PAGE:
Romans used palm fronds as a symbol of victory. Christians adapted them to symbolize a martyr’s triumph over death and, by extension, any believer’s triumph over death. They are frequently seen in city cemeteries alone or blended with other symbols.
Palm fronds, Pere-Lachaise
The kinds of pineapples we eat are symbols of hospitality, because they were often presented as gifts from seafarers after they returned from South America. Bronze plaques in the shape of a pineapple are often used on a home’s front door.
The apple of the pine tree, the pine cone, is used as a decoration for homes and in funerary art as a symbol of immortality and incorruptibility. The evergreen tree it comes from represents immortality, and its sticky resin, which resists dilution or removal (just ask any parent who has tried to remove it from their child’s hair), represents incorruptibility. Romans associated the pine cone with Aphrodite (Venus) and fertility.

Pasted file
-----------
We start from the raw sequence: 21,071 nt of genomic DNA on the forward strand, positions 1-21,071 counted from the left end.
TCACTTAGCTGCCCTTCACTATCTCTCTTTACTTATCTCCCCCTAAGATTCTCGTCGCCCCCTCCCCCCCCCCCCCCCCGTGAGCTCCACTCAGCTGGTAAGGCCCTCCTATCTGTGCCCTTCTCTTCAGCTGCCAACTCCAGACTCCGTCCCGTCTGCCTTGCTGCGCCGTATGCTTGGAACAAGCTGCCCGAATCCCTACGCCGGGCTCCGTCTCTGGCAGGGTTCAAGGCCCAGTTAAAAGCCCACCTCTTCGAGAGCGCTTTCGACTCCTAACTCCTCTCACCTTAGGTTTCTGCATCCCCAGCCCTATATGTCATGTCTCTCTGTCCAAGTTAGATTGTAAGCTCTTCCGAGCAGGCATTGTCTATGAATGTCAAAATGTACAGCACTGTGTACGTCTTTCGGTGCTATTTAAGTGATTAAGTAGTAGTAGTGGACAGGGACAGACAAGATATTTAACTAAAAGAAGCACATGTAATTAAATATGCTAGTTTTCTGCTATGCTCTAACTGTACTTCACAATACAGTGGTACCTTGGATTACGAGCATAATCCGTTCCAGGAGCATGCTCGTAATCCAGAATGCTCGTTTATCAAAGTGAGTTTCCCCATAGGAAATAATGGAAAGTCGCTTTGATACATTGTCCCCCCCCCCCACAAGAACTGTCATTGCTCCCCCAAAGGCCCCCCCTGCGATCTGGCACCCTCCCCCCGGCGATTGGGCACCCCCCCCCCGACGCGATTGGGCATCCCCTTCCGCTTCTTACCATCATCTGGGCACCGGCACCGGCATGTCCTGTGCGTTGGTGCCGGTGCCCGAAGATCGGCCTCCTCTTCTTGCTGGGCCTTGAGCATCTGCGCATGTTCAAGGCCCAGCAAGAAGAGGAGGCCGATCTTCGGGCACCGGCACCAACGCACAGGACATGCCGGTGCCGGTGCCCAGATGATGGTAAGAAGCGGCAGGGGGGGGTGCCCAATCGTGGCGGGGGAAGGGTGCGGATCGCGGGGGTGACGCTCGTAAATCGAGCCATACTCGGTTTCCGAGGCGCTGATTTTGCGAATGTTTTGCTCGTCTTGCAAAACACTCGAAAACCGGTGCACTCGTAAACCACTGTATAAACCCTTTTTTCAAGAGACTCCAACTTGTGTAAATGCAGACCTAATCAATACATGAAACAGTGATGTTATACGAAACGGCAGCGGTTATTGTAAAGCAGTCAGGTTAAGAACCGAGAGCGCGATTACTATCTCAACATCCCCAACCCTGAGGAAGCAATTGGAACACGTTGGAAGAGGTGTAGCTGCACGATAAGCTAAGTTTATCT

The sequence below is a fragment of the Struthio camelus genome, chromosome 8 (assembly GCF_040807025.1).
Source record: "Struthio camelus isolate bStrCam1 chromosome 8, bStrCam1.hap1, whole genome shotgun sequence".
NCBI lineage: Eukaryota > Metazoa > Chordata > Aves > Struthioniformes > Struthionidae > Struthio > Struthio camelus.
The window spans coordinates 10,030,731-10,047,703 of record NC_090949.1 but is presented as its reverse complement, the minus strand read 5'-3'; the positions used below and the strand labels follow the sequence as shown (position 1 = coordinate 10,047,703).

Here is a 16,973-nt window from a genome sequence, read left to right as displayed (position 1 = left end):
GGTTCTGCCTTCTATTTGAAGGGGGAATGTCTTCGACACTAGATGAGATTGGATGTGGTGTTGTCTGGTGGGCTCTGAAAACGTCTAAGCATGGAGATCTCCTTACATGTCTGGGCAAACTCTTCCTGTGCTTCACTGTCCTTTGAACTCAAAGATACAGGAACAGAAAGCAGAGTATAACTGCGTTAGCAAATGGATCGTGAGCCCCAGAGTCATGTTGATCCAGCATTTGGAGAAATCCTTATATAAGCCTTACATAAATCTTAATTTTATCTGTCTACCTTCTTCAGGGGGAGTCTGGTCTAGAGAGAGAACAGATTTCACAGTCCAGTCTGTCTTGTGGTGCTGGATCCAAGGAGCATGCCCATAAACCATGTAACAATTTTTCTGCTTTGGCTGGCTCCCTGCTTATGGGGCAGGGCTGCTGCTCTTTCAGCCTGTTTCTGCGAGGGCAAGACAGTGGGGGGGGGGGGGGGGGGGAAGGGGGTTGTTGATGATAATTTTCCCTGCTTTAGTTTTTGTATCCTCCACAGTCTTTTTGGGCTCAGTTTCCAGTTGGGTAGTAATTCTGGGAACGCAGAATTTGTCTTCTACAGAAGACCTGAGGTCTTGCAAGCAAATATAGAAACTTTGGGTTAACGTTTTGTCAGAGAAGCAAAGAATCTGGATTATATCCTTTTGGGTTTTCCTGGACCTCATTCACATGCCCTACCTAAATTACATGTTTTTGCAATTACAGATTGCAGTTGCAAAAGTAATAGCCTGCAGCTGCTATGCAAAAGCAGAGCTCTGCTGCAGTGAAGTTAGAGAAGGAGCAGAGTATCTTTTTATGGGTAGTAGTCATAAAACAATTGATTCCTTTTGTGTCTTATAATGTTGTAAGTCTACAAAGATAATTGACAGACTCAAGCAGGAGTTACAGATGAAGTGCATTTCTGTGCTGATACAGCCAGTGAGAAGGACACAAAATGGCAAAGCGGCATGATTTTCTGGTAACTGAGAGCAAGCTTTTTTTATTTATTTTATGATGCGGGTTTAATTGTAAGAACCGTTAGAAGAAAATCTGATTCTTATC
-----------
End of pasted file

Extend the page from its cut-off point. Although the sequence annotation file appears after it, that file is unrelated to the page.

Pine cone, Montmartre
The pansy, also called heartsease because of its heart shape, is a symbol for remembrance and specifically hearing the thoughts of a loved one. Indeed, the name pansy comes from the French word pensee (thought). It’s said that attending to the plucked blossom enables one to hear a beloved’s thoughts. Pansies are also called johnny-jump-ups, and were first widely cultivated during the nineteenth century, the golden age of the cemetery.